As you know, we are extremely enthusiastic about the acquisition of the Hyatt Regency Portland. Since the hotel opened two months ago, we have been pleased with the talented local operating team and their understanding of the dynamic Portland market. We are thrilled to have nearly 80% of our budgeted group bookings for the year already on the books, and we are seeing a very active sales pipeline as local, regional and national meeting planners now have the ability to see and feel its high-quality meetings-focused asset firsthand.

Through our 2019 property optimization process, our dedicated in-house team completed visits at our four 2018 acquisitions to focus on the implementation of our new program, POP 2.0, which revisited previously reviewed properties with a focus on both retention of previous savings as well as identification of new opportunities, particularly ESG arena, where we are continually seeking opportunities for energy and water conservation. In 2019, we identified nearly $3.5 million in potential net benefits of those properties, bringing our total identified opportunities to approximately $13 million at properties we currently own since we began this program in 2014. We are particularly proud that we've been able to work with our managers to implement nearly 75% of these recommendations to date, resulting in approximately $9.4 million of annualized ongoing net benefit.

A major ongoing initiative for our POP team has been transitioning our hotels from single-use amenities to bulk amenities and guestrooms. As of year-end, 15 of our hotels have made this transition, and we expect 8 to 10 hotels to transition in 2020. And we look forward to continue this program in additional hotels in future years.

We are also continually focused on making Green Choice and other similar initiatives which afford our hotel guests the opportunity to forego housekeeping services, typically with an offer or incentive for them to do so. As of year-end, 33 of our hotels offer this program. Our primary focus in this area is for our hotels to increase the capture rate of guests taking advantage of this opportunity, benefiting the environment, while also helping us reduce cost.

I would now like to turn to a review of our capital projects completed last year. In 2019, we spent $93 million on capital across the portfolio. The biggest project of the year was the completion of the new 25,000 square foot ballroom and 32,000 square foot of pre-function and support space at Hyatt Regency Grand Cypress. The project came in on budget with a total project cost of $32 million. This new facility hosted its first event in December 2019, and the resort's management team is enthusiastic about both the quantity and quality of business they are putting on the books for this new facility. In addition to the new ballroom, we also completed a renovation of Hemingway's, the resort's signature restaurant.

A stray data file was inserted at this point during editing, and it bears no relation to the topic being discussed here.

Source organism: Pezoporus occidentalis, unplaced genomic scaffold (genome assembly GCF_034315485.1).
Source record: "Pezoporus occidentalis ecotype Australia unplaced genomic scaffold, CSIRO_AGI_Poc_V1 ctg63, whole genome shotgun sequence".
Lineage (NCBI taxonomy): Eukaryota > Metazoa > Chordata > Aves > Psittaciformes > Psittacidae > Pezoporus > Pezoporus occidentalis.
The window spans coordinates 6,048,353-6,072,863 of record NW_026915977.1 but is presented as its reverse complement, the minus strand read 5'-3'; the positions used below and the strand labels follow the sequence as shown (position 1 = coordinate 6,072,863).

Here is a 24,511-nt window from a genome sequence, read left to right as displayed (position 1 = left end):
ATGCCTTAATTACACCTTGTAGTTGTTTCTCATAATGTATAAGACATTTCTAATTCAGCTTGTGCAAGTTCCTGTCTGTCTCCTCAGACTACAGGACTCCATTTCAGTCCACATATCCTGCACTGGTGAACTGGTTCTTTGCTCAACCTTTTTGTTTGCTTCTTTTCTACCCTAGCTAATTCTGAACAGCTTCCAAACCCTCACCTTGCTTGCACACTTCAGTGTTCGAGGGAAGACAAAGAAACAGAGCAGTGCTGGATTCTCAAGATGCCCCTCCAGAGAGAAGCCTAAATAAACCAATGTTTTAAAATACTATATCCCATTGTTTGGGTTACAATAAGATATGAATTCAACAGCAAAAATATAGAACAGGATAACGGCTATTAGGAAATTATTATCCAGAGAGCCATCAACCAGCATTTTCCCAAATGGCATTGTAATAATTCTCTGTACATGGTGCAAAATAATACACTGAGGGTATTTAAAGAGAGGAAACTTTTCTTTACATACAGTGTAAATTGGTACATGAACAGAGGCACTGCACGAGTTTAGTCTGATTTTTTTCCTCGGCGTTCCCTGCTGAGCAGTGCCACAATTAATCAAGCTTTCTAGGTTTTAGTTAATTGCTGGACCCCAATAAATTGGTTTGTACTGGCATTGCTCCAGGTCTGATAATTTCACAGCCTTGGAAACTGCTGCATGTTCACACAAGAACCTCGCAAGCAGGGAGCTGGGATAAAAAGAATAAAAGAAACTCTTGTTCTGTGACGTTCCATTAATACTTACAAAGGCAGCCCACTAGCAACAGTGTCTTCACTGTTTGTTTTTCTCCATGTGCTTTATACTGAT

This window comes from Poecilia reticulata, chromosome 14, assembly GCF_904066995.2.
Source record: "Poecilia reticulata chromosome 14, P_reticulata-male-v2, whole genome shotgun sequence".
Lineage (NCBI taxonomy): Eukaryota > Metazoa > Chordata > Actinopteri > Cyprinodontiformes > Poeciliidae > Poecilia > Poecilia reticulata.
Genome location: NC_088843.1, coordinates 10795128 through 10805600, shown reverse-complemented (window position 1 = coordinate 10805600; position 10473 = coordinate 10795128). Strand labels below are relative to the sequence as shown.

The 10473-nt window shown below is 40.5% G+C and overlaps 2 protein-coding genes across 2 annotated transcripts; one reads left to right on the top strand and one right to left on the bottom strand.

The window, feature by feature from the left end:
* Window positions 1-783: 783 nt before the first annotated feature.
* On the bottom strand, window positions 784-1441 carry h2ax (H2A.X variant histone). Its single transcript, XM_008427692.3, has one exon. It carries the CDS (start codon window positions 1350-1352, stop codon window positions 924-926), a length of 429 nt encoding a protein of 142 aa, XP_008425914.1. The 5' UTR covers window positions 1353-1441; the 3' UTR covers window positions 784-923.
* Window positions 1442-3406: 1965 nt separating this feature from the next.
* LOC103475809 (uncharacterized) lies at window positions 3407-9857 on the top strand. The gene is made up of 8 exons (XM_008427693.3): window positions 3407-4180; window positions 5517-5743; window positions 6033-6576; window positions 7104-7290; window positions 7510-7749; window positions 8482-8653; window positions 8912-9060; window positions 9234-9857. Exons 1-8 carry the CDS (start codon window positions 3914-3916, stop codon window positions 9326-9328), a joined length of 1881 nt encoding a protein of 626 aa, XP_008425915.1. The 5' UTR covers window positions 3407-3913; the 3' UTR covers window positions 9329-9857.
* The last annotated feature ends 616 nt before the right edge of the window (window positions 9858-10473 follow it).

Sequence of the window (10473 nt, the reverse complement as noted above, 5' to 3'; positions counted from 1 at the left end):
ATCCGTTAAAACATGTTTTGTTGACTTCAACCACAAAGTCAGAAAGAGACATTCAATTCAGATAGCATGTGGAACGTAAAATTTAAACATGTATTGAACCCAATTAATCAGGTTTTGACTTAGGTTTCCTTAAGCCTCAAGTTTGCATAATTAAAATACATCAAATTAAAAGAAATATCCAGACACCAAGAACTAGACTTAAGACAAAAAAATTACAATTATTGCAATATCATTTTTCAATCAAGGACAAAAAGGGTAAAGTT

Other notable capital projects completed in 2019 included lobby renovations at Hotel Monaco Chicago, Hotel Monaco Denver, Marriott Dallas Downtown and Westin Oaks Houston, and a more substantial lobby, restaurant and bar renovation, and creation of a market at Hyatt Regency Santa Clara. Additionally, we completed the renovation of the casitas and suites at Hyatt Regency Scottsdale, guestrooms at Hotel Monaco Chicago, meeting space at Hotel Palomar Philadelphia, and the final phase of the meeting space renovation and creation of two additional guestrooms at Marriott Woodlands. Finally, we completed the renovation of the Alvadora Spa at Royal Palms, as well as the renovation of the Daily Grill restaurant at Westin Galleria Houston.

In 2020, we expect to spend between $110 and $130 million on capital expenditures, including several significant projects. Our largest project this year will be the continued renovation of Park Hyatt Aviara. We commenced the renovation during the fourth quarter of 2019 with the renovation of the guestroom and corridors, as well as the meeting space, both of which are expected to be completed during the second quarter of 2020. The exterior amenity upgrades across the resort, including a major renovation of the pool area and water amenities, renovation of the outdoor meeting space and upgrades to the exterior landscaping also commenced late last year with an anticipated completion date in the third quarter of this year. The renovation of the public spaces and food and beverage outlets will be the next to begin and include a major renovation of all areas, including the lobby, lobby bar, an expanded outdoor terrace, converting the existing specialty restaurant to a three-meal restaurant, and conversion of the existing three-meal restaurant into meeting space. This portion of the renovation is also anticipated to be completed during the third quarter.

Golf course renovation will begin in early spring with anticipated completion in the fourth quarter. The spa and golf facilities renovation will be the final portion of the project and will commence in late 2020 and are expected to be finished in the early part of 2021. This renovation of the resort is expected in total to cost approximately $55 million, which will bring our investment in the property to approximately $225 million, or approximately $690,000 per key, an enviable basis relative to other luxury California coastal resorts. We are excited to modernize the resort and enhance its appeal to a broader range of market segments through this transformational renovation. We continue to believe strongly that this renovation will be very well aligned with the Park Hyatt brand and its customers, and will position the resort extremely well against its competitor set.